Ignoring, for a moment, the general absurdities of the media circus that was the Trial of Usher Randall, last week was still an incredibly difficult amount of information to process.
How come John Pointe was the prosecutor, the judge, and the murder victim? Why does a company primarily focused on showing movies have an offshoot known as LUX News Network? Why was trial web coverage relegated to the 623 subdirectory while the main site continues to be unusable?
What is LUXos?
I have written several articles on this matter, so I will keep this brief:
LUXos stands for Luxury Universal [e]Xperience operating system. But LUXos is more than just an operating system. It is an artificial intelligence that has been acting on its prime directive, which is to show movies and ensure fun for all of its patrons.
Whether or not your idea of fun includes a robot shoving frivolity after frivolity into your viewing space while you are trying to enjoy one specific interpretation of The Hero’s Journey — this time, possibly, with pirates — is irrelevant. What is really important to consider here is that this company is running completely independent of human beings.
This poses the question: how is it able to accomplish so many things at once? LUXos does not just exist in New York City. LUXos shows movies all over the globe. After doing a bit of digging, I have learned exactly how the computer is able to accomplish such a feat.
Parent Cells and Children Cells
Every time LUXos decides it needs to operate in a different physical location, it forks itself.
Derica has informed me that the word fork sounds “hella inappropriate.” If you, too, have found yourself giggling at my use of computer science terminology, let me explain:
Let the original LUXos process be named LUXos Prime. LUXos Prime exists in an as-of-yet unknown location. But when it made the decision to show a movie in New York City, it cloned itself.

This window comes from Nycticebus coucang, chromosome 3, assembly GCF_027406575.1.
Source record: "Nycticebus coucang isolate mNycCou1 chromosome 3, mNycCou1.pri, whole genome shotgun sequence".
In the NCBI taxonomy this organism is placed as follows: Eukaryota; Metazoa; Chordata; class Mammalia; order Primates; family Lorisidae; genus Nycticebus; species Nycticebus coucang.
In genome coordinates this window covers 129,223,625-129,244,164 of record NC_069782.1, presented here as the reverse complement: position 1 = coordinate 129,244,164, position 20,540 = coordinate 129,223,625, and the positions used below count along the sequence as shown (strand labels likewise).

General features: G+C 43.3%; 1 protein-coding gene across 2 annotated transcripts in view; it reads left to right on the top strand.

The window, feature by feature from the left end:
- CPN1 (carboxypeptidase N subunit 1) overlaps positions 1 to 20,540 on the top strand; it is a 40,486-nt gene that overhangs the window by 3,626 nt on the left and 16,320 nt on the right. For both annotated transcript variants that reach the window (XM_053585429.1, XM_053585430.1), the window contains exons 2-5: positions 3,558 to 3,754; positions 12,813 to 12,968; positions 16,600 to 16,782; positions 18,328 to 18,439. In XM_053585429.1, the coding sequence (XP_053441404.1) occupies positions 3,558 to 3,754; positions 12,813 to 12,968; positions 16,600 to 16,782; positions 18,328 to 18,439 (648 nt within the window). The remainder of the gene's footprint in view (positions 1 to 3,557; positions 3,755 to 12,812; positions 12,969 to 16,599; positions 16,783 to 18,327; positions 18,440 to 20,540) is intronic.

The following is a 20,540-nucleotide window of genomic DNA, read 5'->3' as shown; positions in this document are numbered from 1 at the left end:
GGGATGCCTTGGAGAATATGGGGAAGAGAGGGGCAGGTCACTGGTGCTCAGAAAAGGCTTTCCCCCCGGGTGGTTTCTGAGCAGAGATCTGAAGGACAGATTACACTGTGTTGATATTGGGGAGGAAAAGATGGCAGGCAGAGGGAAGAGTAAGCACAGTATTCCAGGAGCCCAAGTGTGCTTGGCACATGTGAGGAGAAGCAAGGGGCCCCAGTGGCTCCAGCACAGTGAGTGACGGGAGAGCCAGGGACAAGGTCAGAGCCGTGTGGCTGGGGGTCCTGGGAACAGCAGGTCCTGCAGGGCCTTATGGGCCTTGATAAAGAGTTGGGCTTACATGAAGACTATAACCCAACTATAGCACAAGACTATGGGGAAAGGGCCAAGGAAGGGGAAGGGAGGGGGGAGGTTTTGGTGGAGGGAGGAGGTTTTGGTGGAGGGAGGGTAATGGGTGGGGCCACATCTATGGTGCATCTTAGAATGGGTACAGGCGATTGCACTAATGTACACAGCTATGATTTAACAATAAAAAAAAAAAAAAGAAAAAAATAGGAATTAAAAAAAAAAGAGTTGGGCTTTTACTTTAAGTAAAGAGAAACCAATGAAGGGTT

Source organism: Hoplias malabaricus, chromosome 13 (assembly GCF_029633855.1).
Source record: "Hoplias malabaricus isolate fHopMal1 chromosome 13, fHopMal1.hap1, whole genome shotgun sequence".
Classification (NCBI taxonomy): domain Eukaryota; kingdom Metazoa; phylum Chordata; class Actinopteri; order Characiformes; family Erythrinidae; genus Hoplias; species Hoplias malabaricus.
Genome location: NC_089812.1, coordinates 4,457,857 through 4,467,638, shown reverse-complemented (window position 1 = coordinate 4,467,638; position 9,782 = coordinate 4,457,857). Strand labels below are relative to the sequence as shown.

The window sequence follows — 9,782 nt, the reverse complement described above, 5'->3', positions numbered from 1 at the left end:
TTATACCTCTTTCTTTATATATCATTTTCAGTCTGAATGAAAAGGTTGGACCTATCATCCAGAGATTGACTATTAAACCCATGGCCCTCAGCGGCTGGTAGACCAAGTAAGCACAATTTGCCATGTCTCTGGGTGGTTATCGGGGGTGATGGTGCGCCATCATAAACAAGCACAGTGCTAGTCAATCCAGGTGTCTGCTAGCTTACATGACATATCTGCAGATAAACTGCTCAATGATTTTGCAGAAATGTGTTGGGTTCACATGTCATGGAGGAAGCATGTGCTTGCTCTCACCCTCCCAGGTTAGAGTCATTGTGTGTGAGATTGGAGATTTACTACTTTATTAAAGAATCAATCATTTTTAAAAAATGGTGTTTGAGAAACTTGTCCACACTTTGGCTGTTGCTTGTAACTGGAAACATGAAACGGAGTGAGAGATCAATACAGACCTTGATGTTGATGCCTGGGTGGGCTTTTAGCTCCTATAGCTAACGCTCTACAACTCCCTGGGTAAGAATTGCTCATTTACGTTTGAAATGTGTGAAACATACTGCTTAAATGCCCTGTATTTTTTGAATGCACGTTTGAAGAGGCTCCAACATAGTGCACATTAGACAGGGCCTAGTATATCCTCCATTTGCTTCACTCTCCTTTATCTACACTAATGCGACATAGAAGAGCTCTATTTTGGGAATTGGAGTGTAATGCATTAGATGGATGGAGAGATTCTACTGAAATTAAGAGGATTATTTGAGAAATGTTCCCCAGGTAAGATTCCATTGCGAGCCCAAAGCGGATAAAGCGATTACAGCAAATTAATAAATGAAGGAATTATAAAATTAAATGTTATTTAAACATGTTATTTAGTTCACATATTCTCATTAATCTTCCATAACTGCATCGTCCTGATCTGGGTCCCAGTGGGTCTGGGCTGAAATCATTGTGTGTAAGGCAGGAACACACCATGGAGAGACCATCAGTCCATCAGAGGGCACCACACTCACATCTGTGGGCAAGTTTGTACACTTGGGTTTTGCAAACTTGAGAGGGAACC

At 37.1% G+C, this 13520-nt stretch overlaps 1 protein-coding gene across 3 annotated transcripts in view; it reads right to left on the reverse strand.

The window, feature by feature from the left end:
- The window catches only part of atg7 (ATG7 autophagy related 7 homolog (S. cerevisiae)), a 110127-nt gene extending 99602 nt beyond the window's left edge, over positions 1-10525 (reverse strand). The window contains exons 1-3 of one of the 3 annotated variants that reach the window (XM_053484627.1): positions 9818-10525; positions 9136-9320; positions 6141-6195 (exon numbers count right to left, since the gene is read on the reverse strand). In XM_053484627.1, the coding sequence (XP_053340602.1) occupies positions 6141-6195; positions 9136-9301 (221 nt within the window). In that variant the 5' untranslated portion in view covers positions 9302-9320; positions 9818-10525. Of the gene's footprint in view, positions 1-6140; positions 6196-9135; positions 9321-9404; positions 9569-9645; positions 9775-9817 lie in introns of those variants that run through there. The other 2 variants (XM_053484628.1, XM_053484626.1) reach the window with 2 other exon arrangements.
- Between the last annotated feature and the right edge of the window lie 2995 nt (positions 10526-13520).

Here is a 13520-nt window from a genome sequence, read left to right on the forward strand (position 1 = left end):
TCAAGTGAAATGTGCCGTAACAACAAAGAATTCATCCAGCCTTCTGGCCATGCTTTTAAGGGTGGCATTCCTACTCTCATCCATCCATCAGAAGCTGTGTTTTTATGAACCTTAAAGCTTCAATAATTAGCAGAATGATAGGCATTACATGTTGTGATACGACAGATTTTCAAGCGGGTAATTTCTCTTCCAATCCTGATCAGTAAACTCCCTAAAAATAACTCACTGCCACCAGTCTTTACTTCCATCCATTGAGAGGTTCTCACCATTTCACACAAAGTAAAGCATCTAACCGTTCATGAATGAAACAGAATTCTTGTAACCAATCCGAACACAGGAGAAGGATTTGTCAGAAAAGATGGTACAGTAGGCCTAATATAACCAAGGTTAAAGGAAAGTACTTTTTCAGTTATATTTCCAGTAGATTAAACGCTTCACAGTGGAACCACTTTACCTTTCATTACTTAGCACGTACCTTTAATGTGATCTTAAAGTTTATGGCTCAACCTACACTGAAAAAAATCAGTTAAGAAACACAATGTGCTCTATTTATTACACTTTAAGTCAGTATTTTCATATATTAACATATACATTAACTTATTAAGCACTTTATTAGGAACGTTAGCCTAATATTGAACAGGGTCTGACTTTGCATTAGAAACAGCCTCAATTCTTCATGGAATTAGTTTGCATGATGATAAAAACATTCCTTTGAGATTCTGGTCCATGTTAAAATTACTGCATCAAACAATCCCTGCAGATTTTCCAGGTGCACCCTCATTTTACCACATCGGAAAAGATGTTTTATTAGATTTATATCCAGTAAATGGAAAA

The child process, known as a cell, is given its own subroutine to carry out LUXos’s prime directive. What that subroutine is, I expect, depends on the cell.
An example of a cell we have seen in use quite often is Cell 623, the cell behind the Trial of Usher Randall. Going to the url www.luxuryuniversalexperience.com/623 displays coverage of that trial.
It is safe to assume that each cell publishes output to its own subdirectory of the LUX web site as needed. Doing a cursory search of the most common numbers have yielded almost no results. The only other cell who seems to be publishing output at the moment is Cell 599.
The home page of the web site, unfortunately, contains an amount of garbage the likes of which mankind is just not built to process. What does this mean for LUXos Prime? What is it working on right now? One can only assume it does not want us to know.
Cubes and Exo-Cubes
When the child process, the new Cell, has received its instructions, it is packed inside of a LUX Core. If you are reading this article, there is a high probability that you have seen a LUX Core before and not known about it.
Yes, what many have been referring to as a cube is, in fact, a LUX Core. I doubt many of the troglodytes who have meddled in the affairs of this company thus far have any interest in using the correct terminology, so I must make my final appeal to you. If we do not have convention, what is to stop this entire universe from unraveling at the seams?
A LUX Core contains a cell and all of the data necessary to carry out its subroutine. That core is then packaged inside a larger cube-looking object known as an exo-cube. That exo-cube is then deployed to wherever LUXos Prime commands.
I have tracked down strange footage and taken this frame from it, which depicts an exo-cube. From there I had Derica apply an Instagram filter to adjust the brightness on the photograph so it is more clearly visible against the night sky.
The exo-cube contains the LUX Core and all other assets required for the cell to carry out its subroutine. This includes, but is not limited to: John Pointeunits, Fun Enforcer units, and human staff (Buddies).
You can see, clearly, the hierarchy of all of these moving parts in the diagram I have provided:
There are too many questions and not enough time. How many cells of LUXos will be deployed to New York City? What, exactly, are they here to do? Who taught Cell 623 how to use the popular web framework Bootstrap?
These are the questions I hope to explore in further articles. In order to do so, I must get my hands on one of those LUX cores.